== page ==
The Second Founding 1857-1900
The rigors of life at Petit Clairvaux were an obstacle to recruiting new members during the community’s early years. Looking to France for reinforcements, both Father Vincent de Paul and his confrere, Father Francis Xavier Kaiser, (1785-1862) made the journey home in 1836 and 1845, respectively. Alas, neither was successful.
Finally, however, in 1857, the Belgian monastery of Saint Sixtus responded to the appeal from Father Francis Xavier, who had assumed charge of Petit Clairvaux when Father Vincent died in 1853. Between 1857 and 1862 eighteen Flemish speaking monks left their home and adopted the rigors of a new land and language with the struggling community at Tracadie. The remarkable courage and faith with which these monks responded to the needs of Petit Clairvaux continue to move us and, more importantly, to challenge us.
The arrival of Father James Deportemont with the Belgian monks infused new life into Petit Clairvaux. Like their medieval predecessors, the community engaged in agriculture with imagination and industry and became, in time, a model for the whole area. The stability of the community was reinforced in 1869 when the monastery was officially affiliated with the Cistercian Congregation of La Trappe. At the same time, the Abbey of Gethsemani, which was founded in Kentucky in 1848, was designated as Petit Clairvaux’s “motherhouse” in which capacity it could be relied upon for fraternal oversight and support.
As numbers increased at Petit Clairvaux, Dom James Deportemont started another foundation in the Province of Québec in search of a more promising region for local vocations. Our Lady of the Holy Spirit in Langevein County survived only from 1862 to 1872 but nonetheless gave evidence of the attraction that monastic life continued to exert. Indeed, the Québec community itself established a foundation in Old Monroe, Missouri that lasted from 1867 to 1875.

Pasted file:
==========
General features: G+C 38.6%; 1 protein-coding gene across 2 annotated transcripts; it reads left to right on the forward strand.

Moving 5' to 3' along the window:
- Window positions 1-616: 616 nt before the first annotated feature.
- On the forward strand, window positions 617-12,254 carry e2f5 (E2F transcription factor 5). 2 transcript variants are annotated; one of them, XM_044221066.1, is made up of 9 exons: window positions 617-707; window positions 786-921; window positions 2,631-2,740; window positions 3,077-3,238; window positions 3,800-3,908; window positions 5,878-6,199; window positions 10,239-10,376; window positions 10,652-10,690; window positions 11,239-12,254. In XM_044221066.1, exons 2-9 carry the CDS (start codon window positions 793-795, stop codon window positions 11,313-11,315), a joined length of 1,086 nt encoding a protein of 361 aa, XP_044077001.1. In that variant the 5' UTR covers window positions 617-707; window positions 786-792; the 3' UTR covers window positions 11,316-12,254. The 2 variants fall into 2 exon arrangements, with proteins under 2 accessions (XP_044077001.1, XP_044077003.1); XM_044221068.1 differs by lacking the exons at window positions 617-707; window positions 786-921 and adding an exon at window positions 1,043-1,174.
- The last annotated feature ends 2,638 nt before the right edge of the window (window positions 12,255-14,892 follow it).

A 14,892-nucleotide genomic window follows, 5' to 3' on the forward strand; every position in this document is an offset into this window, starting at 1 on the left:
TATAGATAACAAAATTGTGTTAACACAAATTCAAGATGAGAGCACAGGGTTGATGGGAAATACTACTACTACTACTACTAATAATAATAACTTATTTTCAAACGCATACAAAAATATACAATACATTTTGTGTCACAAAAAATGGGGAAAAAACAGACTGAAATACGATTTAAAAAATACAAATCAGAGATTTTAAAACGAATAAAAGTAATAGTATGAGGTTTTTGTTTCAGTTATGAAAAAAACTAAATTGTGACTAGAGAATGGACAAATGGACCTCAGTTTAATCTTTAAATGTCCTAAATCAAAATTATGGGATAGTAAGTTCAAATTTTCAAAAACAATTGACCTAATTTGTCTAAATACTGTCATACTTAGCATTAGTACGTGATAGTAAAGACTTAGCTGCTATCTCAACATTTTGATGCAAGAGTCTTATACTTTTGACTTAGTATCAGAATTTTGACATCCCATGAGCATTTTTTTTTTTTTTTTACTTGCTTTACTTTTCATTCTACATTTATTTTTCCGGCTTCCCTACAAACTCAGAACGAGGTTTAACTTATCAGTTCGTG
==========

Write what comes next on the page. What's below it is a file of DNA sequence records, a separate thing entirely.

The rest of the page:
n 1876, the monks elected one of the Belgians, Dom Dominic Schietecatte (1834-1919), as the first abbot. In 1882, the French monastery of Bellefontaine, which considered the founders of Tracadie to have been monks of their community, assumed the role of motherhouse. The community had taken root in Nova Scotia – by 1886 there were forty-five monks – and the struggle of three-quarters of a century appeared to have brought Father Vincent de Paul’s dream to fruition.
Then disaster struck. On October 4, 1892 the abbey church and the entire monastic quadrangle burned to the ground. Though none of the monks was injured, all the community’s possessions, including liturgical vestments, books and the archives were lost. The monks, with characteristic resolve, began to rebuild in 1894. However, an additional, major setback occurred in the fall of 1896 when the monks’ temporary quarters and barns were destroyed in another fire. Not surprisingly, these events exacted a heavy emotional toll. Dom Dominic, discouraged and ailing, resigned his office and returned to Belgium with several of the Flemish monks. Dom Antoine Oger, the abbot of Notre Dame du Lac, at Oka, Québec, was given charge of Petit Clairvaux and appointed Oka’s prior, Dom John Mary Murphy (1849-1913), as acting superior. Some members of the community were dispensed from their vows; others remained to work in the local diocese. By 1898 only twelve monks remained at Petit Clairvaux. At the time it would have seemed that Father Vincent de Paul’s ambitious venture had, simply, failed.